GHENT, WV (WVNS) — Southern West Virginia’s beloved Pipestem State Park has a brief but rich history, especially with Native American and early pioneer influence.
According to the WV Encyclopedia, Pipestem’s name is thanks to the Native Americans and early pioneers who used hollowed-out twigs from a plant called meadowsweet, which is very common in the surrounding area of the park. The WV State Parks website also stated the area was mostly known for farming due to its relatively flat land on the plateau, where Scotch, Irish, and English farmers used for generations.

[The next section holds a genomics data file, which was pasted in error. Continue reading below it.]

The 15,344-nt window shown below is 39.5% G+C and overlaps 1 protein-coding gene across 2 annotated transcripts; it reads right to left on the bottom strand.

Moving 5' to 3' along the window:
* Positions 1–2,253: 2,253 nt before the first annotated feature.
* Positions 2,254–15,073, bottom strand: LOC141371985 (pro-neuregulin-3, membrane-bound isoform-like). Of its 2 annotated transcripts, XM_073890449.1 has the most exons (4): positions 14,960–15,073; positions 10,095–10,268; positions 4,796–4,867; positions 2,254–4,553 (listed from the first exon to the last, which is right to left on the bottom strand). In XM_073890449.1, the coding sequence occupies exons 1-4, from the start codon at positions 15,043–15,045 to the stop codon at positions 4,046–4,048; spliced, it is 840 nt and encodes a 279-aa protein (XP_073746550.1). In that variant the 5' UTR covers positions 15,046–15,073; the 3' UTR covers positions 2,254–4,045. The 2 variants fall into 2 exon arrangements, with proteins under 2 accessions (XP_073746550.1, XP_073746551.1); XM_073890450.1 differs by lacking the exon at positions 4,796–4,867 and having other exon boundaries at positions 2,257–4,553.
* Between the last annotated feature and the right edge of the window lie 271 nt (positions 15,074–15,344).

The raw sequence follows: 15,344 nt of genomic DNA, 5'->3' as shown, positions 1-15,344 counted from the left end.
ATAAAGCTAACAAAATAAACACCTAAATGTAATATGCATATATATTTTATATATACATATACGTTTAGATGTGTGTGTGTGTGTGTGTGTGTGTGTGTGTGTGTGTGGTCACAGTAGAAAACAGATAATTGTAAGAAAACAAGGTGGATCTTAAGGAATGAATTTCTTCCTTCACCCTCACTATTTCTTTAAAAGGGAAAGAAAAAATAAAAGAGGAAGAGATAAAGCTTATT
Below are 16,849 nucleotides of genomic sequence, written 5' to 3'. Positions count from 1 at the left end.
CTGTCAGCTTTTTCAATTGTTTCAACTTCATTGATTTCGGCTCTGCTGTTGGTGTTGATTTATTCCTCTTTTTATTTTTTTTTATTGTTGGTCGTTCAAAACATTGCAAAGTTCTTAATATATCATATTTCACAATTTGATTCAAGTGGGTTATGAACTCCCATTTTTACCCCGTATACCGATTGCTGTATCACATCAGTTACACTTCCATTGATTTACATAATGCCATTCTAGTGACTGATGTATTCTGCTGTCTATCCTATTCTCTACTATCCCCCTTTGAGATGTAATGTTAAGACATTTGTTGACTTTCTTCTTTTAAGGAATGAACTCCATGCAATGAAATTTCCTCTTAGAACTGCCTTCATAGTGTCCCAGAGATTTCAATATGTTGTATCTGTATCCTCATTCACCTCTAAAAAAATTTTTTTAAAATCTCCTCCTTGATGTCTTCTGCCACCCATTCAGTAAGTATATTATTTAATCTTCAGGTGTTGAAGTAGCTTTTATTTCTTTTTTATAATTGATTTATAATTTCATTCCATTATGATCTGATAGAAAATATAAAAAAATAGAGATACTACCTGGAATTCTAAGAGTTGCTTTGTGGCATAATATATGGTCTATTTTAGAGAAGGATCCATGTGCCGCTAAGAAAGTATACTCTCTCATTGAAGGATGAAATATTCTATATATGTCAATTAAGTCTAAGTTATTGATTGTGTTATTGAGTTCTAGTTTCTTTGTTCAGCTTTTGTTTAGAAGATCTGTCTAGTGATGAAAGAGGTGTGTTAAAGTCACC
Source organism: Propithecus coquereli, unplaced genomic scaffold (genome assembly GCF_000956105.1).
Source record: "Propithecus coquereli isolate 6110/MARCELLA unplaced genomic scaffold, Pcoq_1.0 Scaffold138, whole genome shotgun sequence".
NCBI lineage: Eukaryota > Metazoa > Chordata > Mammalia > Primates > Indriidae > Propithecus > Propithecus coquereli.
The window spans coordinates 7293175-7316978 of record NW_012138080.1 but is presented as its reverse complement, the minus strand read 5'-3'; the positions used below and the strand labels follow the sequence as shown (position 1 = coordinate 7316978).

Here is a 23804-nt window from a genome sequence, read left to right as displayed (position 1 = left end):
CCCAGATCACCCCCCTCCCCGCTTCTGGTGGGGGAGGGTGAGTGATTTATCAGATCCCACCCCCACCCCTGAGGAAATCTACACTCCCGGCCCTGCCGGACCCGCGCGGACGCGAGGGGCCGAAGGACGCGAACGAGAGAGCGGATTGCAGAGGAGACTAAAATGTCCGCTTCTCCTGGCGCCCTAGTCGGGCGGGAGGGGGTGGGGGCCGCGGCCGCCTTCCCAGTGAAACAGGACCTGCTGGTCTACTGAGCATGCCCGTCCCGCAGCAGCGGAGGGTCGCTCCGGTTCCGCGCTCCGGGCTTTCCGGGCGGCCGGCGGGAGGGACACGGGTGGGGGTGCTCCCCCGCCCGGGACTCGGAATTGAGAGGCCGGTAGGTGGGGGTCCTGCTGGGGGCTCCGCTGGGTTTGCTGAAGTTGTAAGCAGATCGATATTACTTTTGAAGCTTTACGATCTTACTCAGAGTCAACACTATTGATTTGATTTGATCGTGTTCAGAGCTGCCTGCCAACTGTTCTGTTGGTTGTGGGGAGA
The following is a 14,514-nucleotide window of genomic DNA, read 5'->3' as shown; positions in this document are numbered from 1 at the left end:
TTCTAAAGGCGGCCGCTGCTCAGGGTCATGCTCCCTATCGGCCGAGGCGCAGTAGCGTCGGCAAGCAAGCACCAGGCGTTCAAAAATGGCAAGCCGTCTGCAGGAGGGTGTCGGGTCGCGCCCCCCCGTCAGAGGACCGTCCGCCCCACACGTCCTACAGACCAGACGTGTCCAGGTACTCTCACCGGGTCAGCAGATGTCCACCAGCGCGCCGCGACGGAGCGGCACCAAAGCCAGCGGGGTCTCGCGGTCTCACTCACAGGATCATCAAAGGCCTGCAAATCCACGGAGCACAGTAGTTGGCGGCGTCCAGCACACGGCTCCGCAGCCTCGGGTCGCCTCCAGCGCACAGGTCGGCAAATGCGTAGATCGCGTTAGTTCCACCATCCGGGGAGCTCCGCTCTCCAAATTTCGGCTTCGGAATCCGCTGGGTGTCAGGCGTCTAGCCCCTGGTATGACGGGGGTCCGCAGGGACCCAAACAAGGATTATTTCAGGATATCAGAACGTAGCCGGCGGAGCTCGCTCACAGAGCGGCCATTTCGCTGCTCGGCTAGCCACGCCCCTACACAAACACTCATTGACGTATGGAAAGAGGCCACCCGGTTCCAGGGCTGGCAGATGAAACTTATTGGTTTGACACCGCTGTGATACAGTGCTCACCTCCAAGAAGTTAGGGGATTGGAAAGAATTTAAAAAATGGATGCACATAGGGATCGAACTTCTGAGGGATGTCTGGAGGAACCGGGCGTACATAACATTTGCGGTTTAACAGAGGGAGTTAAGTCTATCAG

The West Virginia Encyclopedia stated that development of the park started in the 1960s after 4,027 acres of land was purchased from 56 different landowners. The park was funded with grants by the Area Redevelopment Administration, under President John F. Kennedy’s administration.
The park was opened on Memorial Day in 1970, and is now one of West Virginia’s beloved State Parks.